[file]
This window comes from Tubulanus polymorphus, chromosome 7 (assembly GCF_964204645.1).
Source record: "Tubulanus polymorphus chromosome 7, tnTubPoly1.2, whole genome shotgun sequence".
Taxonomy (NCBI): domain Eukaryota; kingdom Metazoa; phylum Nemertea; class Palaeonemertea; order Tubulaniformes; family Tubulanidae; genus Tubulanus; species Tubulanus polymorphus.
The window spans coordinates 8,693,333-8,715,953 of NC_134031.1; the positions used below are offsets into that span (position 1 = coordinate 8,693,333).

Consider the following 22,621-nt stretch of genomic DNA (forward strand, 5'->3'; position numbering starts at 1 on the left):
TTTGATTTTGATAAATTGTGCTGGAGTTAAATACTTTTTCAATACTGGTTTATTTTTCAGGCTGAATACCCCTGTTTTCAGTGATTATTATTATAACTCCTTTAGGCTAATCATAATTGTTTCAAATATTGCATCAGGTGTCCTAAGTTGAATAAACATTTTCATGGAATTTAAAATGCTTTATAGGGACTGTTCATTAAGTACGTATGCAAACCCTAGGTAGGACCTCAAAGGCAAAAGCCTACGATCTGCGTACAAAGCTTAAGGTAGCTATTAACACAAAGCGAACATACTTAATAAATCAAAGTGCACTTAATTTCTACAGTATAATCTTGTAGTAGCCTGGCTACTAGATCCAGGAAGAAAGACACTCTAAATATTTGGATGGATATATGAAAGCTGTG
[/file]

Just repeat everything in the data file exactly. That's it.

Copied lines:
This window comes from Tubulanus polymorphus, chromosome 7 (assembly GCF_964204645.1).
Source record: "Tubulanus polymorphus chromosome 7, tnTubPoly1.2, whole genome shotgun sequence".
Taxonomy (NCBI): domain Eukaryota; kingdom Metazoa; phylum Nemertea; class Palaeonemertea; order Tubulaniformes; family Tubulanidae; genus Tubulanus; species Tubulanus polymorphus.
The window spans coordinates 8,693,333-8,715,953 of NC_134031.1; the positions used below are offsets into that span (position 1 = coordinate 8,693,333).

Consider the following 22,621-nt stretch of genomic DNA (forward strand, 5'->3'; position numbering starts at 1 on the left):
TTTGATTTTGATAAATTGTGCTGGAGTTAAATACTTTTTCAATACTGGTTTATTTTTCAGGCTGAATACCCCTGTTTTCAGTGATTATTATTATAACTCCTTTAGGCTAATCATAATTGTTTCAAATATTGCATCAGGTGTCCTAAGTTGAATAAACATTTTCATGGAATTTAAAATGCTTTATAGGGACTGTTCATTAAGTACGTATGCAAACCCTAGGTAGGACCTCAAAGGCAAAAGCCTACGATCTGCGTACAAAGCTTAAGGTAGCTATTAACACAAAGCGAACATACTTAATAAATCAAAGTGCACTTAATTTCTACAGTATAATCTTGTAGTAGCCTGGCTACTAGATCCAGGAAGAAAGACACTCTAAATATTTGGATGGATATATGAAAGCTGTG